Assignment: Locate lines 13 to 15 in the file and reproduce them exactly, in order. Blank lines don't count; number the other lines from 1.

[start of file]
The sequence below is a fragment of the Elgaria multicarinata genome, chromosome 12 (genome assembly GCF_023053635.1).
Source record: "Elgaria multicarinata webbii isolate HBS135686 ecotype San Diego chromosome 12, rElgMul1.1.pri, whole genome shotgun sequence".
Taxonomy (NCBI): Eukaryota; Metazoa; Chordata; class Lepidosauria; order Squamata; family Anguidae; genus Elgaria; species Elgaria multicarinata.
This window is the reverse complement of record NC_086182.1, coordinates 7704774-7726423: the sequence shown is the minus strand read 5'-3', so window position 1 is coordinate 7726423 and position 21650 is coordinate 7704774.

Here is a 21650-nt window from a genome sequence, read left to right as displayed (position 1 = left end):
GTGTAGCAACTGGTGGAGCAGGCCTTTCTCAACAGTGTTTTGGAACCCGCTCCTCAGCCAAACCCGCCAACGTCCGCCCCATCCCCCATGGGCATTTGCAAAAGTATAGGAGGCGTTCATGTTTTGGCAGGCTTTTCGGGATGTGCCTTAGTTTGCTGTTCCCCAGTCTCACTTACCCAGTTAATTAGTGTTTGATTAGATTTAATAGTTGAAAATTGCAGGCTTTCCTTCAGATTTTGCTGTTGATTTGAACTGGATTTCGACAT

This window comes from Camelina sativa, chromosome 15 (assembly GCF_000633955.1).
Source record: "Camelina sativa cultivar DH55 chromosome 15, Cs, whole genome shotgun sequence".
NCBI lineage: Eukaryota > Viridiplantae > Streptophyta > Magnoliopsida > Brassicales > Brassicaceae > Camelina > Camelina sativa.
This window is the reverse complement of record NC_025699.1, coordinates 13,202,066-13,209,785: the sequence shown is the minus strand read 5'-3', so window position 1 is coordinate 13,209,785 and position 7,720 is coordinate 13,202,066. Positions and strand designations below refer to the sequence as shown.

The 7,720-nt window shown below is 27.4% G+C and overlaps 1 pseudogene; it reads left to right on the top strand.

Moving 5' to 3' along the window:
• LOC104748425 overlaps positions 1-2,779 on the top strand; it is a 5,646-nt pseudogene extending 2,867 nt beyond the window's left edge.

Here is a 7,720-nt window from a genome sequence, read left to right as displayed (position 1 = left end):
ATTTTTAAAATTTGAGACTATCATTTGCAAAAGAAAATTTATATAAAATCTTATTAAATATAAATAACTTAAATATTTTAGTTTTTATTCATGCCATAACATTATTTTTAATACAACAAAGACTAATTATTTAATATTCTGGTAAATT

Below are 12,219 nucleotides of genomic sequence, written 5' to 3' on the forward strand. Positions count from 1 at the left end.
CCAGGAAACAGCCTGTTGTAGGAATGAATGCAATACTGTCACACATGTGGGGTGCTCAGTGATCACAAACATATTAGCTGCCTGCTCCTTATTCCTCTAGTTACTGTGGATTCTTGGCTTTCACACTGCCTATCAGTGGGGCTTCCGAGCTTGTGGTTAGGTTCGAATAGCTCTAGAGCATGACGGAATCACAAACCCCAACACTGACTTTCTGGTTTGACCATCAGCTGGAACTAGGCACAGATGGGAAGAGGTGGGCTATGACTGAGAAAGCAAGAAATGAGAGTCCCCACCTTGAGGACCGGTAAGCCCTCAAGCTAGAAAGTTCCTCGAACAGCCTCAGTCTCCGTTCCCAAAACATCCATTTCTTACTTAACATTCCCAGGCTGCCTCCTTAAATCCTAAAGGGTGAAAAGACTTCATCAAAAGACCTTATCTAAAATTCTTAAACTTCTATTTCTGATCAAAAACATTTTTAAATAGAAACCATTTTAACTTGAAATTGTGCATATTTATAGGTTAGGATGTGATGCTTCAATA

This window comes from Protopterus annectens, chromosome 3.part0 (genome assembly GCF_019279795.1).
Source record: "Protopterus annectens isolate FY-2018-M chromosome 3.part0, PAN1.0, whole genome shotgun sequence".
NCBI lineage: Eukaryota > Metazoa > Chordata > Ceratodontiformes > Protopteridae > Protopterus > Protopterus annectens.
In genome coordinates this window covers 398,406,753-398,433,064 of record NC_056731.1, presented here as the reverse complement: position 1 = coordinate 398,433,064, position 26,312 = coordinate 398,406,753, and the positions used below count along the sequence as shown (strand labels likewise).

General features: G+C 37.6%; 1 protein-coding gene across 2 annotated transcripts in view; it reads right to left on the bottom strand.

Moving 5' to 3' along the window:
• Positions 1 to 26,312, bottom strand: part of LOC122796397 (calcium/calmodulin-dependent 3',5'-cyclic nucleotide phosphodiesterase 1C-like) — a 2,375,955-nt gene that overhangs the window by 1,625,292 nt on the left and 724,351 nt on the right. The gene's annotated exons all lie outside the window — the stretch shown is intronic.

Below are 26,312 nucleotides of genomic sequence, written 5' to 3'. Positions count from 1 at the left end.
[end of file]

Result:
• LOC104748425 overlaps positions 1-2,779 on the top strand; it is a 5,646-nt pseudogene extending 2,867 nt beyond the window's left edge.

Here is a 7,720-nt window from a genome sequence, read left to right as displayed (position 1 = left end):
ATTTTTAAAATTTGAGACTATCATTTGCAAAAGAAAATTTATATAAAATCTTATTAAATATAAATAACTTAAATATTTTAGTTTTTATTCATGCCATAACATTATTTTTAATACAACAAAGACTAATTATTTAATATTCTGGTAAATT